HuTubeFlix: Auschwitz: Inside the Nazi State
Despite a deluge of World War II documentaries in recent years, few accurately capture the horrors of the Nazi regime in a truly informative way. Where these documentaries seek to entertain, and often gloss over facts to make history more digestible, a truly great historical documentary delivers history as dispassionately and holistically as possible. Auschwitz: Inside the Nazi State stands far above the rest for this very reason; its grim retelling of the Holocaust, and its ability to ask hard questions about the differences between those who committed the atrocities and ourselves leaves the viewer both better informed and wholly disturbed at the depths of true evil. Told in six episodes, this BBC documentary examines every aspect of how the factories of death at Auschwitz-Birkenau came to be, how they were used, and exactly what life was like for the hundreds of thousands of prisoners who passed through its gates, and 1.3 million who would die there.
Auschwitz: Inside the Nazi State lets the past speak for itself; it utilizes the original architectural plans for the camp, released to the public in the 1990′s, to show the evolution of Auschwitz from a prisoner of war camp to the site of the largest mass murder in human history. Actual transcripts from Nazi officers, political leaders, and prisoners alike are used in recreating conversations that are chilling in their candor, with each conversation doubly, and sometimes triply sourced for authenticity. People like Rudolf Höss, Commandant of Auschwitz, are used to great effect, as you watch a seemingly-committed family man not only justify the dehumanization of the Jewish people, but seemingly taking great pride in the efficiency of the mass slaughter he would cause.
Interviews from survivors of Auschwitz are also used to chilling effect, all of whom speak with surprising levity over the horrors they faced and the deaths of their friends and family members. In one scene, Auschwitz survivor Alice Lok Cahana looks at a photograph of of her family taken just before they were killed in Auschwitz’s infamous gas chambers, naming and providing the age for each.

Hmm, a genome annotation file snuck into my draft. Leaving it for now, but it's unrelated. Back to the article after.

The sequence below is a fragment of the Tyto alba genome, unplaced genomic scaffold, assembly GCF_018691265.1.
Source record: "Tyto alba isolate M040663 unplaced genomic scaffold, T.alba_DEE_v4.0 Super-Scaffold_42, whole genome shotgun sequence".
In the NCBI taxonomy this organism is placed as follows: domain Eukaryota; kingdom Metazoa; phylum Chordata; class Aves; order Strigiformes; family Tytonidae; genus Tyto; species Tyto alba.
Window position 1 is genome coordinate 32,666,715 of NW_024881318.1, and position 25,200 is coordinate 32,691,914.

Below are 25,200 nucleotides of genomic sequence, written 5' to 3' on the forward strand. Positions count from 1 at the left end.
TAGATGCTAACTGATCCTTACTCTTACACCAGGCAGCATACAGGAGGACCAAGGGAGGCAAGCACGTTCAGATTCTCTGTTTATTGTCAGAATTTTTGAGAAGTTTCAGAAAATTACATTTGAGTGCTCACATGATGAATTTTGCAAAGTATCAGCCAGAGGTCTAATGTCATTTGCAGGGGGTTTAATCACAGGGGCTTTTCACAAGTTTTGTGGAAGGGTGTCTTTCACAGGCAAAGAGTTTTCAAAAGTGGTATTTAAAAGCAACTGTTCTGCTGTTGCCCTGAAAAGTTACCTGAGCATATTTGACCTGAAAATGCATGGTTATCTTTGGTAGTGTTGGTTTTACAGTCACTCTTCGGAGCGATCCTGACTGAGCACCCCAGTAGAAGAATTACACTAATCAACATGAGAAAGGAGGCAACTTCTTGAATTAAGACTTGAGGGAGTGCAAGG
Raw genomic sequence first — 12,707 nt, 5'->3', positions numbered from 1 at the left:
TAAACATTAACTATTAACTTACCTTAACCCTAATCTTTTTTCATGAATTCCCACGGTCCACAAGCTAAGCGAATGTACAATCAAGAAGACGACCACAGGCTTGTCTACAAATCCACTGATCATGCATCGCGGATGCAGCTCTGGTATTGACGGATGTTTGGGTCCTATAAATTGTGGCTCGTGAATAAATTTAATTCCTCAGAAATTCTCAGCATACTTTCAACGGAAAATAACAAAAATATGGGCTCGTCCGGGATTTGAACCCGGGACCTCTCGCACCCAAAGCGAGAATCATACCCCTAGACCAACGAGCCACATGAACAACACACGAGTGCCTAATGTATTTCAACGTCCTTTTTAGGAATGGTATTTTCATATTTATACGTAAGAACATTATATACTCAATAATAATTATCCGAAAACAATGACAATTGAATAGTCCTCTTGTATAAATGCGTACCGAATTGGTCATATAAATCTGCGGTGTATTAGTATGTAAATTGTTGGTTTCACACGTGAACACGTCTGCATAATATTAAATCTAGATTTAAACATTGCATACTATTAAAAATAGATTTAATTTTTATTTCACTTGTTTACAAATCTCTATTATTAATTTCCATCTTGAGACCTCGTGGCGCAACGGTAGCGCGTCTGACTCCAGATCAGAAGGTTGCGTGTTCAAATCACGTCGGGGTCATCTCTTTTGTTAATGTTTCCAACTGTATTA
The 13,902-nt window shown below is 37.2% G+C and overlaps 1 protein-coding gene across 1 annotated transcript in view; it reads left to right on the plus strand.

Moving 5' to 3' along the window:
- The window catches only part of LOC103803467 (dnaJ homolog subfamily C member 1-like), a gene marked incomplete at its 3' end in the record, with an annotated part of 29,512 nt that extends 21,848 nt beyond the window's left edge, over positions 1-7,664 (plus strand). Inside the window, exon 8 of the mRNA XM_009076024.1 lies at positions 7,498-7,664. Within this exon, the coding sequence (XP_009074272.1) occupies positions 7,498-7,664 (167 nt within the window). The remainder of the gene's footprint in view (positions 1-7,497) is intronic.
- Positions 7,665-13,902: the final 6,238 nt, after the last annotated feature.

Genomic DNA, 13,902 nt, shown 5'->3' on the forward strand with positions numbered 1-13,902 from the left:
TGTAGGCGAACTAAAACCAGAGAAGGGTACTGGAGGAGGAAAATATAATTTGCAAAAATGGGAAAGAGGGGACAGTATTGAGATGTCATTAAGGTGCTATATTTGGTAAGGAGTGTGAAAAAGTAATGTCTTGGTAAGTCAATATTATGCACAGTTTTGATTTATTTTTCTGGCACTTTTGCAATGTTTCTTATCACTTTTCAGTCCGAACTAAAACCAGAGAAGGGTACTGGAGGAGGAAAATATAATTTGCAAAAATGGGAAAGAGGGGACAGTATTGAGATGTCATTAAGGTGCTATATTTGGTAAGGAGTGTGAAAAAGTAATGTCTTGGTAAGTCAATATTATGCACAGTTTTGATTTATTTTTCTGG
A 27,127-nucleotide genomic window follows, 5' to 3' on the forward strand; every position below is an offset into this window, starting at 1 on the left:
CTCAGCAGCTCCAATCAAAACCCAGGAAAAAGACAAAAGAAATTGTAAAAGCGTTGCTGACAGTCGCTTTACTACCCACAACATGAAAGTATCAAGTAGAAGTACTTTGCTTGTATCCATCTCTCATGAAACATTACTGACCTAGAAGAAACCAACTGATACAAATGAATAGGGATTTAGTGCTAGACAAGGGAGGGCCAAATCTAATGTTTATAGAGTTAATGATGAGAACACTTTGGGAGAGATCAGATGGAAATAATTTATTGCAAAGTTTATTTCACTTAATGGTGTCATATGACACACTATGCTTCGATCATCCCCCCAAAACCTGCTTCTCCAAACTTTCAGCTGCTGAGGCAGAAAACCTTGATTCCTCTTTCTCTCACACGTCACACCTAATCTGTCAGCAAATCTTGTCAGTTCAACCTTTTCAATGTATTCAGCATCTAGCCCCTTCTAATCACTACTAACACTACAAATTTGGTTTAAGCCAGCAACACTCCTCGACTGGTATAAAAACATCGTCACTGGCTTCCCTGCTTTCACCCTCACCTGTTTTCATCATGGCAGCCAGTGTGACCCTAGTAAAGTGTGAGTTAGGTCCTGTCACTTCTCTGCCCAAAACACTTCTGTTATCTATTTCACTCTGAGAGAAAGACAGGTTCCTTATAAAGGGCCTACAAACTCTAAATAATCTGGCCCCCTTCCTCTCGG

“It’s such an incredible, shattering feeling to recognize somebody you love, and see how they looked minutes before they entered the crematorium.”
Perhaps the most disturbing aspect of this documentary is the inclusion of interviews from an actual Auschwitz guard, Oskar Gröning, who simultaneously denies any wrongdoing of his own for having worked and lived at Auschwitz, but chose to participate in the documentary to denunciate and dispel any claims made by Holocaust deniers over the events that took place at the concentration camp.
“I see it as my task, now at my age, to face up to these things that I experienced and to oppose the Holocaust deniers who claim that Auschwitz never happened,” said Gröning. “And that’s why I’m here today. Because I want to tell those deniers: I have seen the crematoria, I have seen the burning pits – and I want you to believe me that these atrocities happened. I was there.”